Monster of the Day #1070

Surely the knife’s just pro forma; the guy can tear apart Uboats with his bare hands.

  • Flangepart

    AUG. No.35

    Post Yalta, eh? And who knew commies had auto-loading spear guns and trained commie octopuses.

  • Luke Blanchard

    Marvel’s most successful Golden Age characters were the Human Torch, the Sub-Mariner, and Captain America. But there was a great die-off of superhero features in US comics in the later 40s, and all three fell victim to it. In the mid-50s Marvel tried a revival of their features, beginning with YOUNG MEN #24 in Aug. 1953 (on sale date), but didn’t stick with it, so the Captain America and Human Torch revivals were over in less than a year. The Sub-Mariner’s feature continued a bit over a year longer.
    Although the Sub-Mariner’s creator, Bill Everett, drew the stories, in the earlier part of the revival Namor lacked super-strength and the ability to fly. A story with this version of Namor – in fact, from the above issue – can be found in Les Daniels’s MARVEL book. It involves a monster named Elmer which looks like the Creature from the Black Lagoon and is afraid of water. Marvel gave Subby his strength and ankle wings back in SUB-MARINER COMICS #38, at a point when the others’ features had already been cancelled, and cancelled the title with #42. He next returned in FANTASTIC FOUR #4 (1962) as the heroes’ antagonist.

  • Luke Blanchard

    Might I suggest four more cephalopod images, for possible use in the future?
    -First, the original cover to Gilberton’s CLASSICS ILLUSTRATED #56, adapting Victor Hugo’s THE TOILERS OF THE SEA, which shows Gilliat fighting the octopus. When Gilberton updated the adaptation it instead used a painted cover showing the octopus lurking.
    -Second, the cover to MARVEL CLASSIC COMICS #4, which reprinted an adaptation of 20,000 LEAGUES UNDER THE SEA originally published by Pendulum Press. This shows Nemo in the grip of the giant squid.
    -Third, the painted cover of FAMOUS FANTASTIC MYSTERIES, June 1945, which reprinted William Hope Hodgson’s THE BOATS OF THE ‘GLEN CARRIG’. The cover depicts the sequence where the sailors spot a derelict ship covered by a giant “devilfish”, and recalls Montfort’s famous image of a giant octopus attacking a ship (Monster of the Day #112).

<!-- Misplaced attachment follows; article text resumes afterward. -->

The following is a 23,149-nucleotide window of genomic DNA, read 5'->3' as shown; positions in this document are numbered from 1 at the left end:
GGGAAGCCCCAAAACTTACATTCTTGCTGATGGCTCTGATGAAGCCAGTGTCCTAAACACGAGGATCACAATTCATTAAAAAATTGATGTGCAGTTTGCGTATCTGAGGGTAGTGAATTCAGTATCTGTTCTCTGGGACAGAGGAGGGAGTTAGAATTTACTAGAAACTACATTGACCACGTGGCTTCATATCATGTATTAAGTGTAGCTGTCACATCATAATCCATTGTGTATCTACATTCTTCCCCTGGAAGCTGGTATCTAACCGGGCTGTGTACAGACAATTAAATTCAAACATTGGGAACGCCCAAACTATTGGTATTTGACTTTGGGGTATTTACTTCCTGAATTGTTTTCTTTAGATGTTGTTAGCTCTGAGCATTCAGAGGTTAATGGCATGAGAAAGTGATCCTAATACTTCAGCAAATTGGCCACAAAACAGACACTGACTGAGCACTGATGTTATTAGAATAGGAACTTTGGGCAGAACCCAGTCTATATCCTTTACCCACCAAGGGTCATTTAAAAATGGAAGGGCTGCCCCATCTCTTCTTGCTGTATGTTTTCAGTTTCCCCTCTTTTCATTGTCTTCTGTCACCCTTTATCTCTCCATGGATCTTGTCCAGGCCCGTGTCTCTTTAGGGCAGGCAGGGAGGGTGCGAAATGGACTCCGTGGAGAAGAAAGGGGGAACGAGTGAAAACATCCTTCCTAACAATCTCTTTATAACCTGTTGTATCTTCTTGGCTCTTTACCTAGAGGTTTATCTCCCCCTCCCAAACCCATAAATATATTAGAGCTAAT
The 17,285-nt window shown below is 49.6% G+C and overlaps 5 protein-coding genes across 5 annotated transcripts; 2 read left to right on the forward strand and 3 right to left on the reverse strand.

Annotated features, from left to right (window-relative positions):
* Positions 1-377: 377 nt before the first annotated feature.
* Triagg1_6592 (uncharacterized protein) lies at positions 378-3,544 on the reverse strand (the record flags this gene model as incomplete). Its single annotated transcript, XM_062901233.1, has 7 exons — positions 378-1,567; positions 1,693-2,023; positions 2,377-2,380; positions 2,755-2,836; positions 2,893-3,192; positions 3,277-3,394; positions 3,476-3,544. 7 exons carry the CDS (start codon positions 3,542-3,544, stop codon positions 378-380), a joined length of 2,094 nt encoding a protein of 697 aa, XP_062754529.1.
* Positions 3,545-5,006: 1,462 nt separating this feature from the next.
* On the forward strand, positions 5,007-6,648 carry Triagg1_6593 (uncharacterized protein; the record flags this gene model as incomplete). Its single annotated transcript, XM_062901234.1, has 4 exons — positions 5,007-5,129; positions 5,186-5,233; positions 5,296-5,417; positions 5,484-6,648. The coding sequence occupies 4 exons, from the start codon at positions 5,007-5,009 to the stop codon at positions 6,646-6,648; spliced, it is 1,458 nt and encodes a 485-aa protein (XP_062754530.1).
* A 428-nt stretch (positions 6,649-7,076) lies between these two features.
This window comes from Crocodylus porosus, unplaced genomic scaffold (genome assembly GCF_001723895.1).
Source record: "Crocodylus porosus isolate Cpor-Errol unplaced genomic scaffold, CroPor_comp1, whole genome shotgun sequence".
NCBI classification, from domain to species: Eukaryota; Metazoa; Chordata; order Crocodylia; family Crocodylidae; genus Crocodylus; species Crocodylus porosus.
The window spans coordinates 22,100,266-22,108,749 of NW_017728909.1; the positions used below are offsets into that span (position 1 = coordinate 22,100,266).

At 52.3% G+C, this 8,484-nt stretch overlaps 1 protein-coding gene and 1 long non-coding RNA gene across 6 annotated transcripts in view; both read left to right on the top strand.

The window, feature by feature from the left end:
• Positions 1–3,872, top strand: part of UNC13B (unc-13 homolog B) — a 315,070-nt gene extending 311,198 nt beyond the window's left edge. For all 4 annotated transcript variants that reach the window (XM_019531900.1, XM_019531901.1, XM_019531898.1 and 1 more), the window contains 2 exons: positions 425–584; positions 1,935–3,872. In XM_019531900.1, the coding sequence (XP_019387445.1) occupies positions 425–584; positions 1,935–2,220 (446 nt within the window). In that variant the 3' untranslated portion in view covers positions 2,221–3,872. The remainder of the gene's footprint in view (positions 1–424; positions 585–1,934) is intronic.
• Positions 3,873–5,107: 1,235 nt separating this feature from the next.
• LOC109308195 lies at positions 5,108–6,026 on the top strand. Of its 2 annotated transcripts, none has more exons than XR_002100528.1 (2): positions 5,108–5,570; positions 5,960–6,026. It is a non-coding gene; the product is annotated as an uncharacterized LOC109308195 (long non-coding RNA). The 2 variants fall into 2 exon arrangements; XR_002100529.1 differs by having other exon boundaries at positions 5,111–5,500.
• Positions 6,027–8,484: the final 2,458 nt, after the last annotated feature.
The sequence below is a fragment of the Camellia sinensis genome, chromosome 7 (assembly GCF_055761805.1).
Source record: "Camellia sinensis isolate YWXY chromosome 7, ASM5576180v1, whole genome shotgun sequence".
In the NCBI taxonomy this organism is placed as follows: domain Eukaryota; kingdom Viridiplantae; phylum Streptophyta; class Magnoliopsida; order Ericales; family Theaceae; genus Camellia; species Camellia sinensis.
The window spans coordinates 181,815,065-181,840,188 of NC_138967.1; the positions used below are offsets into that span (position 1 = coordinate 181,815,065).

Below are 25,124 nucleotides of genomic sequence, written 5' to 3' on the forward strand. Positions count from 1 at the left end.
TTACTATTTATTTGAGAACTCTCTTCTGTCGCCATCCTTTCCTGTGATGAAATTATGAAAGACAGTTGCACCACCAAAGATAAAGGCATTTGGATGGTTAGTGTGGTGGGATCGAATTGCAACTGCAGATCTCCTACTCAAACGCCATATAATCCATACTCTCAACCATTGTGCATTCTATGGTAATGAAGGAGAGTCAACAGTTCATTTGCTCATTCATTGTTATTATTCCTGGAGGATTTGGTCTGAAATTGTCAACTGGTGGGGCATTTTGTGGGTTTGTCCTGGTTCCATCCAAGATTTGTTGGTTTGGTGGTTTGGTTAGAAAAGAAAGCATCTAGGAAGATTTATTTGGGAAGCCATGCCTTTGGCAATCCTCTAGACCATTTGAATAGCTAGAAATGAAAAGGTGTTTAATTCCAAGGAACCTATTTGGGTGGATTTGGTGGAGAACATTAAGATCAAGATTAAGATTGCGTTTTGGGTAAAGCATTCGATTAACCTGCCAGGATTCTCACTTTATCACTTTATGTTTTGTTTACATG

-Fourth, the B&W cover of THE ILLUSTRATED POLICE NEWS Oct. 17, 1896, which is unmissable.

  • Beckoning Chasm

    Hey, octopus–you’re trying to grab Namor by using your arms with the sucker-side UP. You’re doing it wrong.

  • Gamera977

    Elmer? I keep thinking Elmo from Sesame Street- him fighting Namor gives me the giggles.

  • bgbear_rnh

    Rooskies in Toobskies

  • Rodford Smith

    This theme makes me wonder if there was a comic book adaptation of _It Came From Beneath the Sea_.

  • Luke Blanchard

    The Bear Alley blog, which is devoted to British comics and genre literature, has a two-part item on Harryhausen comics. According to the first part, the only comic adaptation of IT CAME FROM BENEATH THE SEA was an advertising item called a press strip. Google “Bear Alley” “Ray Harryhausen Films in Comics” to find the posts. (There a some adult material elsewhere at the site.)
    The post only has a single panel from the press strip, but the whole thing can be found in a message board thread by doing an image search for “It Came From Beneath the Sea” “strip” “Classic Horror Film Board”. I’m sorry I can’t provide a link. When I do that the board puts my posts in moderation.
    Apparently, a company called Arcana published a graphic novel sequel called IT CAME FROM BENEATH THE SEA… AGAIN! a couple of years ago. If I follow the information I found correctly this was originally a troubled mini-series project from Bluewater Productions. I’m not on top of what parts it managed to get into print or published digitally.
    The cover of TALES OF SUSPENSE #8 features a critter probably inspired by the movie. The artist, Jack Kirby, earlier drew a similar but smaller critter for the cover of SHOWCASE #12.
    Researching this post I stumbled on a site called Poulpe Pulps which has many pulp and comics covers with octopus attack and octopus monster images.

  • Flangepart

    Oh, the Bluewater crap…yeesh.
    Lousy stories, dumb plots… and the art! bird cage liner.

  • Eric Hinkle

    Mister Blanchard, you seem to be able to find and recommend the best darned sites. Thank you.

  • Rodford Smith

    I saw one issue each of their attempts to follow up _Earth vs. the Flying Saucers_ and _20 Million Miles to Earth_. Ugh.